Then, because we wouldn't want things to get boring around here, my friend called to tell me that at a birthday party on Saturday, Gabe was exposed to the chicken pox. Gabe hasn't gotten the chicken pox vaccine because my pediatrician doesn't believe in it, which is a whole other post for another day. I'm fine with Gabe getting the chicken pox, or at least theoretically I've always been fine with him getting chicken pox, but I didn't expect that to be when I have a newborn at home. I guess that is the problem with the chicken pox, you don't get it when it is good for you, you just get it. Whether it's convenient or not.

After a freak-out on my part, I'm trying to stay calm. There is nothing I can do at this point, except do my best to keep Josie from possibly being exposed. The incubation period is 10-21 days, so we have a long wait ahead of us. Chatty Cricket, because she took pity on me, even called her own pediatrician to get some advice but the advice was the same. Wait it out, hope Josie doesn't get sick, and hopefully if either one of them does, it won't be serious.

I'm definitely stressed. I'm definitely not happy. And I am definitely sick and tired of all the sickness. I hate that I'm spending so much time during Josie's first weeks worrying about whether she is going to get sick or not. It is enough to make me consider pulling Gabe out of his toddler program, but I can't do that. I need the time, he adores the school, it wouldn't be fair. It just stinks.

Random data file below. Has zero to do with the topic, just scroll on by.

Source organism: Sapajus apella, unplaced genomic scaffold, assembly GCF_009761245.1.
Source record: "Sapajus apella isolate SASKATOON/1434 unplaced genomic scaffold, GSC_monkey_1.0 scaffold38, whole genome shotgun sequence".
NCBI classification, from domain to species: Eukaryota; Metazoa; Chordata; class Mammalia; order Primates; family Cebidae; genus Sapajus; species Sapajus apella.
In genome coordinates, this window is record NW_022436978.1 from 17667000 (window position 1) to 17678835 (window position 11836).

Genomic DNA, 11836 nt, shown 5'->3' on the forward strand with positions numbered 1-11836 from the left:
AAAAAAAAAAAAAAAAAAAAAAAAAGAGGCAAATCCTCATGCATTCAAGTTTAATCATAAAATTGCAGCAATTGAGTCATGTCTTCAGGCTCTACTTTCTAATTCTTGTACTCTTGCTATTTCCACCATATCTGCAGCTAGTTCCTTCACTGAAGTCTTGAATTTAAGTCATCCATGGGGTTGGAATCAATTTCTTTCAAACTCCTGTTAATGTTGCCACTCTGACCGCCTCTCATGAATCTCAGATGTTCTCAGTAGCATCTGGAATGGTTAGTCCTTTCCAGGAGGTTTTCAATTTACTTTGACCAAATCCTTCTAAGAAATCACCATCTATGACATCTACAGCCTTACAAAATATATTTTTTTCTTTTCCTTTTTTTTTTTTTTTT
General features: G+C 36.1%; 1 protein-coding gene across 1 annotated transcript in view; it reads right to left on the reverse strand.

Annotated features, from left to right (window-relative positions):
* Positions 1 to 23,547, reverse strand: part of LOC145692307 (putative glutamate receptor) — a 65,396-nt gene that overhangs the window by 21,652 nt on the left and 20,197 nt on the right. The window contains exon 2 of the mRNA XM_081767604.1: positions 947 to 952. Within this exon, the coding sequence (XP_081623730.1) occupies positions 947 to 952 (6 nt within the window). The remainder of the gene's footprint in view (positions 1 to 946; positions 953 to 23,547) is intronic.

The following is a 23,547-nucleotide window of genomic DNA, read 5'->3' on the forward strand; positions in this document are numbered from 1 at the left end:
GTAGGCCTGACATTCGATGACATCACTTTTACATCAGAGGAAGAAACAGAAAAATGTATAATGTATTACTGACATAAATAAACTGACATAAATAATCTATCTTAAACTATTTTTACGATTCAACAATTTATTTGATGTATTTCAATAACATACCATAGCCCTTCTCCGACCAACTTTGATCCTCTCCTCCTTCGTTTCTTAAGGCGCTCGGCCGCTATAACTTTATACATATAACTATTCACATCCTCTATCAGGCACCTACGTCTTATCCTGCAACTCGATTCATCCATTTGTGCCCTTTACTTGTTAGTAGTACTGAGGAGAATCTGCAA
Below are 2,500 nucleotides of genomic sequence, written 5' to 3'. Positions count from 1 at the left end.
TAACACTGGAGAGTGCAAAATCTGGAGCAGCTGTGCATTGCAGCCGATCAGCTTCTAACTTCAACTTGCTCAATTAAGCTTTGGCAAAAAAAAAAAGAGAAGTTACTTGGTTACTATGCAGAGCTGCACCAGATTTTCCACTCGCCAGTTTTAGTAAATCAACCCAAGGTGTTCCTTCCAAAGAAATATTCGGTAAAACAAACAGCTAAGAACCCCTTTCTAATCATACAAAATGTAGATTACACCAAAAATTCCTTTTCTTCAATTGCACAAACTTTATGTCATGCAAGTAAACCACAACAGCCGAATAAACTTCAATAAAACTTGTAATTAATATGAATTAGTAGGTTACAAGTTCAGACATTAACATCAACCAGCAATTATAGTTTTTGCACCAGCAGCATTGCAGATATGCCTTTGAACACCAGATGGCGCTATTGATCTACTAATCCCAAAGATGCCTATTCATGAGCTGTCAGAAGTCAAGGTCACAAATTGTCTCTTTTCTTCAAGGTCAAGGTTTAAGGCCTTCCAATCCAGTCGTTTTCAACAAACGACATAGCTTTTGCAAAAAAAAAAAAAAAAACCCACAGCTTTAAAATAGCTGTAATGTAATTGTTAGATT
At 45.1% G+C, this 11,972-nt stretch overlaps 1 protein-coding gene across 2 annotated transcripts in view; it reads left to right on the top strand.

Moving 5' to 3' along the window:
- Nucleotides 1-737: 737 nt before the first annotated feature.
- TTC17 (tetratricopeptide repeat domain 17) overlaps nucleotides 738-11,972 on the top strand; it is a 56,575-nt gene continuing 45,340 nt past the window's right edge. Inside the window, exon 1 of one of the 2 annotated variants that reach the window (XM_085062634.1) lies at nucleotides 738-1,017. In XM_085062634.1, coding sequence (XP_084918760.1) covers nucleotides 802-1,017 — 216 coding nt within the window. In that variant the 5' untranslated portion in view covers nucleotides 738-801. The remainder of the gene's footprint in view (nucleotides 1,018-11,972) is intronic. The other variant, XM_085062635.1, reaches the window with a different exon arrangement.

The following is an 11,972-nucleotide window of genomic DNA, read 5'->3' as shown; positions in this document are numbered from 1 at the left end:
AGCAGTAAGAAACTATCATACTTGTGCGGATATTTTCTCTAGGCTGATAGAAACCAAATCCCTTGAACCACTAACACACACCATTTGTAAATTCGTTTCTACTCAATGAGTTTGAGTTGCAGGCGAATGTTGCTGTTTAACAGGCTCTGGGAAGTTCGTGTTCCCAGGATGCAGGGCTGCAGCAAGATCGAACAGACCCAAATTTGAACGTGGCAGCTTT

Monday, February 09, 2009

not fighting the power

When I was pregnant with Gabe, I viewed my expanding belly with a certain measure of awe. I couldn't believe my body was capable of doing this amazing thing, and I was ecstatic when it became obvious to those around me that my buddha belly was from pregnancy, not just weight gain. I was pretty liberal with what I ate, taking advantage of the pregnancy and enjoying the newfound flavors that were appearing in food. I don't know if this happens to everyone, but when I'm pregnant, food tastes amazing. An ordinary turkey sandwich turns into the most delicious turkey sandwich I've ever had, a chocolate chip cookie can practically cause orgasms, and even a salad tastes delectable.

This liberal attitude meant that as the end of my pregnancy approached, I'd gained considerably more weight than I'd hoped to gain. It wasn't atrocious, but I ended up gaining around 40 pounds. I say "around", because they didn't weigh me at my last appointment when I ended up being induced, but based on where things were headed at my 40 week appointment, I'm sure I hit at least 40 pounds and I choose not to even think about how much I may have gained in those last few days. I still (stupidly) wasn't super worried about the weight gain because up until that point I hadn't struggled with my weight. I fluctuated a bit over the years from college to law school and through marriage and job changes and moves, but we're talking about a change of about 5-10 pounds, nothing that would have made me think that losing the pregnancy weight would be a challenge. My mom always talks about how she lost all her pregnancy weight within 2 months of giving birth, and I was optimistic that I'd have a similar experience.